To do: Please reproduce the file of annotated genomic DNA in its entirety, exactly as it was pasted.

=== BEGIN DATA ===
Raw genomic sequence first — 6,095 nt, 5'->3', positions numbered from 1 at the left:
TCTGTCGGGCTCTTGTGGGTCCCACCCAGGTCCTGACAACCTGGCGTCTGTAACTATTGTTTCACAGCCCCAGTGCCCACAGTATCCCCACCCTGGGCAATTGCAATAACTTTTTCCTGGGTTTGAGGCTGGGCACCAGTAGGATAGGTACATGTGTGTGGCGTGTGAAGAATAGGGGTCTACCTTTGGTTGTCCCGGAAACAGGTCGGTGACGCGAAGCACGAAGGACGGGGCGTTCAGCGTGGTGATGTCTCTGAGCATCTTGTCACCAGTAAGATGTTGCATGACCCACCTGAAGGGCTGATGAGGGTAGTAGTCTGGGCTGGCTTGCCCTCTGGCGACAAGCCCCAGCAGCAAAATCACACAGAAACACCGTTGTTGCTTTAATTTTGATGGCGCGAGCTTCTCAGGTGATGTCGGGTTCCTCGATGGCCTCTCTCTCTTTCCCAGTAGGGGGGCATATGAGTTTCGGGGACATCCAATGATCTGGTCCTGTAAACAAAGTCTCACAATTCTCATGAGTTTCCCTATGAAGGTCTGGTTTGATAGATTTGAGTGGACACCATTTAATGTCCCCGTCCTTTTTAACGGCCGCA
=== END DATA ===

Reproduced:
Raw genomic sequence first — 6,095 nt, 5'->3', positions numbered from 1 at the left:
TCTGTCGGGCTCTTGTGGGTCCCACCCAGGTCCTGACAACCTGGCGTCTGTAACTATTGTTTCACAGCCCCAGTGCCCACAGTATCCCCACCCTGGGCAATTGCAATAACTTTTTCCTGGGTTTGAGGCTGGGCACCAGTAGGATAGGTACATGTGTGTGGCGTGTGAAGAATAGGGGTCTACCTTTGGTTGTCCCGGAAACAGGTCGGTGACGCGAAGCACGAAGGACGGGGCGTTCAGCGTGGTGATGTCTCTGAGCATCTTGTCACCAGTAAGATGTTGCATGACCCACCTGAAGGGCTGATGAGGGTAGTAGTCTGGGCTGGCTTGCCCTCTGGCGACAAGCCCCAGCAGCAAAATCACACAGAAACACCGTTGTTGCTTTAATTTTGATGGCGCGAGCTTCTCAGGTGATGTCGGGTTCCTCGATGGCCTCTCTCTCTTTCCCAGTAGGGGGGCATATGAGTTTCGGGGACATCCAATGATCTGGTCCTGTAAACAAAGTCTCACAATTCTCATGAGTTTCCCTATGAAGGTCTGGTTTGATAGATTTGAGTGGACACCATTTAATGTCCCCGTCCTTTTTAACGGCCGCA